According to the former head of forensics in KwaZulu-Natal, Professor Steve Naidoo, essential services could continue without a glitch despite industrial issues between staff and management.
Naidoo was commenting on the back of yet another go-slow by staff at the mortuary.
According to a source at the morgue, on Friday staff were locked out of the premises by security guards who were ordered not to let anyone on to the property.
On Saturday, a meeting was held between morgue staff and officials from the KZN Department of Health’s human resources offices at district level, at which staff were told that they should not report for duty.
The source revealed that staff at the morgue had embarked on a go-slow due to unpaid overtime money from December last year.
Protesting staff were issued a letter last week, ordering them to cease their work stoppages.
The letter stated that the services at the morgue were an essential service, and as such workers were disrupting service delivery.
Protesting workers were told that disciplinary action would be instituted against those embarking on work stoppages.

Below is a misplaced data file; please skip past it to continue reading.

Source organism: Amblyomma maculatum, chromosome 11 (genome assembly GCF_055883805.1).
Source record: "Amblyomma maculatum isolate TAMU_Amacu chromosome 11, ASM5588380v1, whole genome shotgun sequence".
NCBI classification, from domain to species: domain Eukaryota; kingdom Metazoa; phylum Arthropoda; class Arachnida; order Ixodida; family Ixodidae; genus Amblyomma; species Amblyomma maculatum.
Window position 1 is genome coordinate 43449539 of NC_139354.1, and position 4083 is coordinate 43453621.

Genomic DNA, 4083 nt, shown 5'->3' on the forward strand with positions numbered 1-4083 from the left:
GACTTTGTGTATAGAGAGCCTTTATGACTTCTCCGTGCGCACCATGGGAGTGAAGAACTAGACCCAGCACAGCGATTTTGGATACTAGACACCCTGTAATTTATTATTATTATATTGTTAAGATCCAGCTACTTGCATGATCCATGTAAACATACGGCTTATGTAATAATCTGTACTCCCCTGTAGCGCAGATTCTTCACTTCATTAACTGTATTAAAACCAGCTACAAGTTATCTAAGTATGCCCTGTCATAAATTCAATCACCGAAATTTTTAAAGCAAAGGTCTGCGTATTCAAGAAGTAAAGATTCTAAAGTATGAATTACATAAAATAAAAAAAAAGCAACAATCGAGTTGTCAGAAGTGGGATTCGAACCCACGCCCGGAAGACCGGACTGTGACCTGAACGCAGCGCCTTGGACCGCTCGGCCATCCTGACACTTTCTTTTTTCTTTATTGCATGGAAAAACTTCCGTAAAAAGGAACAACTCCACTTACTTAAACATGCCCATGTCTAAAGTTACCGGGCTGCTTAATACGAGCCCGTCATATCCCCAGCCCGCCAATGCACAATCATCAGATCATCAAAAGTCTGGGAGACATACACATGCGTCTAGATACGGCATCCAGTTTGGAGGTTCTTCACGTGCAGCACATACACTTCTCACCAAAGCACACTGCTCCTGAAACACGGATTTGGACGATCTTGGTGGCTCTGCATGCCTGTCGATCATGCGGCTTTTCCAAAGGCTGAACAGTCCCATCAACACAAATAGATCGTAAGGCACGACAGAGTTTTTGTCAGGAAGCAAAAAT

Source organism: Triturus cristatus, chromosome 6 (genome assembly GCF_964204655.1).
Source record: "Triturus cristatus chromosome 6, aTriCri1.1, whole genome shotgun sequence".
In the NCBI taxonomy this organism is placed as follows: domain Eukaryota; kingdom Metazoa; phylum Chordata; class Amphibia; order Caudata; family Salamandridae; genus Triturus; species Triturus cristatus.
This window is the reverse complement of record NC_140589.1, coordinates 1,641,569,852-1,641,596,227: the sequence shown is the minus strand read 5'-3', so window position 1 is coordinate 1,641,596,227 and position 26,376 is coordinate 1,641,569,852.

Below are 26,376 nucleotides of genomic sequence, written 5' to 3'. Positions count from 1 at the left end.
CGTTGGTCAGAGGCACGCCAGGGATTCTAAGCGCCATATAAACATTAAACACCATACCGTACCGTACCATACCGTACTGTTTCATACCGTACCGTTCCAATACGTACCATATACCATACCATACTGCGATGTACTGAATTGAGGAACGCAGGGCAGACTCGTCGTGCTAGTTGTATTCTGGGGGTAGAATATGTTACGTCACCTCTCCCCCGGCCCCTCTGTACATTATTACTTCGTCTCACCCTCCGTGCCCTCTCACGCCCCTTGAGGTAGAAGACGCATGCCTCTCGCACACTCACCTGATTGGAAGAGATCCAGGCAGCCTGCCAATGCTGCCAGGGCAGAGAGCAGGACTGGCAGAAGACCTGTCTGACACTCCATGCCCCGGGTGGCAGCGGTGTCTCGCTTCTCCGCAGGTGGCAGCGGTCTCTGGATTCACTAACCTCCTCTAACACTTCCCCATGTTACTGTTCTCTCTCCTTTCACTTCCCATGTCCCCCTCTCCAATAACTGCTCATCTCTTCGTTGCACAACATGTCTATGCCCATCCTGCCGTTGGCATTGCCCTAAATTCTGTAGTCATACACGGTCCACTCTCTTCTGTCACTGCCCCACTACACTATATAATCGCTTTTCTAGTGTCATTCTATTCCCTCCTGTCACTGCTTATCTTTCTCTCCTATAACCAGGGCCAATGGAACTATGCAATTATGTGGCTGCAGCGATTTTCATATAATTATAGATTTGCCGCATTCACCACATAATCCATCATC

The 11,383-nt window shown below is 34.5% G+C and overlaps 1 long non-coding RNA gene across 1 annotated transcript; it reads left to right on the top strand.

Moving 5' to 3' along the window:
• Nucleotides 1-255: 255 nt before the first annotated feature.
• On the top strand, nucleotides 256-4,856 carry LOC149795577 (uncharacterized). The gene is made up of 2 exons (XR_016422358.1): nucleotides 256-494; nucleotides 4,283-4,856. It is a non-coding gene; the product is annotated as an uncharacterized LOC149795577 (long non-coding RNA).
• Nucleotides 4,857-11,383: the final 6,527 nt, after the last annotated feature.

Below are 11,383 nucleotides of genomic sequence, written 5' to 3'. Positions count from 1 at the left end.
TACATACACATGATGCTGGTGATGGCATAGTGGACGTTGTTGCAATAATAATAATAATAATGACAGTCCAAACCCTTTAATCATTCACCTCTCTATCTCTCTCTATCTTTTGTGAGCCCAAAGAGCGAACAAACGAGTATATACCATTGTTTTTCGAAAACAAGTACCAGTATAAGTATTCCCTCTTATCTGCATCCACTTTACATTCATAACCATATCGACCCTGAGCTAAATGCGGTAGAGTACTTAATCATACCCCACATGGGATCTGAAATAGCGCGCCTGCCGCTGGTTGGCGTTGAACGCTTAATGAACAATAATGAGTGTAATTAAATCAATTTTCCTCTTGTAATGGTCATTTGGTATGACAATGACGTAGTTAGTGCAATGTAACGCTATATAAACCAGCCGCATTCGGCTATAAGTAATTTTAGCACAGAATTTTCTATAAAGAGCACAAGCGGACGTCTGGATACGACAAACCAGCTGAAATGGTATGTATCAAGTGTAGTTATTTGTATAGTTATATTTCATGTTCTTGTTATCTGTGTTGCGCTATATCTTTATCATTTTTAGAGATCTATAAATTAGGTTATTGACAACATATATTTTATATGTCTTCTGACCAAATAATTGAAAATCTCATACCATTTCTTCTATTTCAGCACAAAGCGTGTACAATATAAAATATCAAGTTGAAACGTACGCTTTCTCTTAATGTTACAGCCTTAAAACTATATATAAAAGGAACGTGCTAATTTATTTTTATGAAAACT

Naidoo said the issues at the mortuary had been ongoing for years.
“Through the Medical Rights Advocacy Network (MeRAN), we have intervened and tried to get the department to resolve the issues but nothing has been fixed. Other pathology units around the country have similar issues, but not on the same scale as is found in KZN.
“This is partly due to the way in which the department is choosing to handle these grievances,” he said.
Naidoo said one of the suggestions put forward by MeRAN was for the department to adopt international best practices.
Naidoo said this would involve looking at other countries and then adopting the practices that worked best for them.
He said another issue facing the pathology service was the number of unqualified staff.
He said that while some had good training, there were others who needed to be trained and registered as per the Health Professions Council of South Africa.
“It would be unreasonable to have parastatals set up in each province to manage the mortuaries, but if there was a partnership between the public and private sectors, then work could continue despite disputes,” he said.
According to the KZN department head, Dr Sandile Tshabalala, they were aware of the letter that had been sent to protesting workers.
“Staff still did not return to work after receiving the letter, which forced the department to put into action a contingency plan that is being used currently.
“It must be said that our contingency plan is working far more efficiently than when those on strike were at work,” he said.
Tshabalala said that in their absence, 35 bodies had been attended to over three days, whereas those not at work had only been doing three bodies a day.